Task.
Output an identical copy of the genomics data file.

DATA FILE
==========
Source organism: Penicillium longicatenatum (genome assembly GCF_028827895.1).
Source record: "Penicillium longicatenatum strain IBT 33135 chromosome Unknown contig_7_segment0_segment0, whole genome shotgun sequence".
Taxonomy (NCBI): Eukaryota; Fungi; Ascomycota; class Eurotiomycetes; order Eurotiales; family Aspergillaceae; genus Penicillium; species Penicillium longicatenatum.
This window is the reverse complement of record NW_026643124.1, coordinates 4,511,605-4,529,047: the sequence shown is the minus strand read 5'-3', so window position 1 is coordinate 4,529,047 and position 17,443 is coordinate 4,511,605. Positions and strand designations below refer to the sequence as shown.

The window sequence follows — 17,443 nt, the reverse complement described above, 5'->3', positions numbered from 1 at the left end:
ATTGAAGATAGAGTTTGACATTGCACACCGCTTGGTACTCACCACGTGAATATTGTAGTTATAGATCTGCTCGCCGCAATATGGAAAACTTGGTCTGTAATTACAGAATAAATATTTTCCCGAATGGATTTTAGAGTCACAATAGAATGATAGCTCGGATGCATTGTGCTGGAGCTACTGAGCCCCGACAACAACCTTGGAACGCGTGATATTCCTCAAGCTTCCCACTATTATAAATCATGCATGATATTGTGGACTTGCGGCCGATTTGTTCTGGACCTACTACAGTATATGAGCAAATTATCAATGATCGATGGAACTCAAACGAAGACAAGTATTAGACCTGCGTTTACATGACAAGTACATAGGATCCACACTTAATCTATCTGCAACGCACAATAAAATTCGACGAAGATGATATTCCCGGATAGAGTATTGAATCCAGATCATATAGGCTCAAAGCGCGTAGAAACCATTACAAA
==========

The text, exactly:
Source organism: Penicillium longicatenatum (genome assembly GCF_028827895.1).
Source record: "Penicillium longicatenatum strain IBT 33135 chromosome Unknown contig_7_segment0_segment0, whole genome shotgun sequence".
Taxonomy (NCBI): Eukaryota; Fungi; Ascomycota; class Eurotiomycetes; order Eurotiales; family Aspergillaceae; genus Penicillium; species Penicillium longicatenatum.
This window is the reverse complement of record NW_026643124.1, coordinates 4,511,605-4,529,047: the sequence shown is the minus strand read 5'-3', so window position 1 is coordinate 4,529,047 and position 17,443 is coordinate 4,511,605. Positions and strand designations below refer to the sequence as shown.

The window sequence follows — 17,443 nt, the reverse complement described above, 5'->3', positions numbered from 1 at the left end:
ATTGAAGATAGAGTTTGACATTGCACACCGCTTGGTACTCACCACGTGAATATTGTAGTTATAGATCTGCTCGCCGCAATATGGAAAACTTGGTCTGTAATTACAGAATAAATATTTTCCCGAATGGATTTTAGAGTCACAATAGAATGATAGCTCGGATGCATTGTGCTGGAGCTACTGAGCCCCGACAACAACCTTGGAACGCGTGATATTCCTCAAGCTTCCCACTATTATAAATCATGCATGATATTGTGGACTTGCGGCCGATTTGTTCTGGACCTACTACAGTATATGAGCAAATTATCAATGATCGATGGAACTCAAACGAAGACAAGTATTAGACCTGCGTTTACATGACAAGTACATAGGATCCACACTTAATCTATCTGCAACGCACAATAAAATTCGACGAAGATGATATTCCCGGATAGAGTATTGAATCCAGATCATATAGGCTCAAAGCGCGTAGAAACCATTACAAA